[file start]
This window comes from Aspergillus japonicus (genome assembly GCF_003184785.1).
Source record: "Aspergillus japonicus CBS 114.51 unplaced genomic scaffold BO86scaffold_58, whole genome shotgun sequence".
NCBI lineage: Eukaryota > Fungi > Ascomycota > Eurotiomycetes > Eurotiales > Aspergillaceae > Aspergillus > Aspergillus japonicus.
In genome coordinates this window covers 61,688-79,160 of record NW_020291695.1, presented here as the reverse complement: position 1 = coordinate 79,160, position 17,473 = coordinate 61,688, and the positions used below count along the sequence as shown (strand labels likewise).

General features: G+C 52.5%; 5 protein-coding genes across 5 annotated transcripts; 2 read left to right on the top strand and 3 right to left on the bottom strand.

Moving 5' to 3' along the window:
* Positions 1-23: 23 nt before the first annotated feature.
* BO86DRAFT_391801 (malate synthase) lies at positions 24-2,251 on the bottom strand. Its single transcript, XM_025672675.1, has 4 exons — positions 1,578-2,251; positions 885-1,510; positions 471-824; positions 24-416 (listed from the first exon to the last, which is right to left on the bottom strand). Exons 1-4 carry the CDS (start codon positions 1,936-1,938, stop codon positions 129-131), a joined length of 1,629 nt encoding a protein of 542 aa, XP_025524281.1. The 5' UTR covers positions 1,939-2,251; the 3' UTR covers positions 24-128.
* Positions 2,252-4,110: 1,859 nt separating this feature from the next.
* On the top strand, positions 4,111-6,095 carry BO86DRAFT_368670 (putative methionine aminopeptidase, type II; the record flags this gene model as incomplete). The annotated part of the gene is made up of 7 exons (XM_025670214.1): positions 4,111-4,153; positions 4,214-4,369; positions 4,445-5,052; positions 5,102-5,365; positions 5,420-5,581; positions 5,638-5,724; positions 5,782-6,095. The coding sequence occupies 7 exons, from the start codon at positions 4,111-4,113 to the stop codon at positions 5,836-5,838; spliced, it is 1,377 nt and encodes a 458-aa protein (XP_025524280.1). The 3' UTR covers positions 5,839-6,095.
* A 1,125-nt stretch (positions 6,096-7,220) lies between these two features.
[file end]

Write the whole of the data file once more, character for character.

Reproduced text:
This window comes from Aspergillus japonicus (genome assembly GCF_003184785.1).
Source record: "Aspergillus japonicus CBS 114.51 unplaced genomic scaffold BO86scaffold_58, whole genome shotgun sequence".
NCBI lineage: Eukaryota > Fungi > Ascomycota > Eurotiomycetes > Eurotiales > Aspergillaceae > Aspergillus > Aspergillus japonicus.
In genome coordinates this window covers 61,688-79,160 of record NW_020291695.1, presented here as the reverse complement: position 1 = coordinate 79,160, position 17,473 = coordinate 61,688, and the positions used below count along the sequence as shown (strand labels likewise).

General features: G+C 52.5%; 5 protein-coding genes across 5 annotated transcripts; 2 read left to right on the top strand and 3 right to left on the bottom strand.

Moving 5' to 3' along the window:
* Positions 1-23: 23 nt before the first annotated feature.
* BO86DRAFT_391801 (malate synthase) lies at positions 24-2,251 on the bottom strand. Its single transcript, XM_025672675.1, has 4 exons — positions 1,578-2,251; positions 885-1,510; positions 471-824; positions 24-416 (listed from the first exon to the last, which is right to left on the bottom strand). Exons 1-4 carry the CDS (start codon positions 1,936-1,938, stop codon positions 129-131), a joined length of 1,629 nt encoding a protein of 542 aa, XP_025524281.1. The 5' UTR covers positions 1,939-2,251; the 3' UTR covers positions 24-128.
* Positions 2,252-4,110: 1,859 nt separating this feature from the next.
* On the top strand, positions 4,111-6,095 carry BO86DRAFT_368670 (putative methionine aminopeptidase, type II; the record flags this gene model as incomplete). The annotated part of the gene is made up of 7 exons (XM_025670214.1): positions 4,111-4,153; positions 4,214-4,369; positions 4,445-5,052; positions 5,102-5,365; positions 5,420-5,581; positions 5,638-5,724; positions 5,782-6,095. The coding sequence occupies 7 exons, from the start codon at positions 4,111-4,113 to the stop codon at positions 5,836-5,838; spliced, it is 1,377 nt and encodes a 458-aa protein (XP_025524280.1). The 3' UTR covers positions 5,839-6,095.
* A 1,125-nt stretch (positions 6,096-7,220) lies between these two features.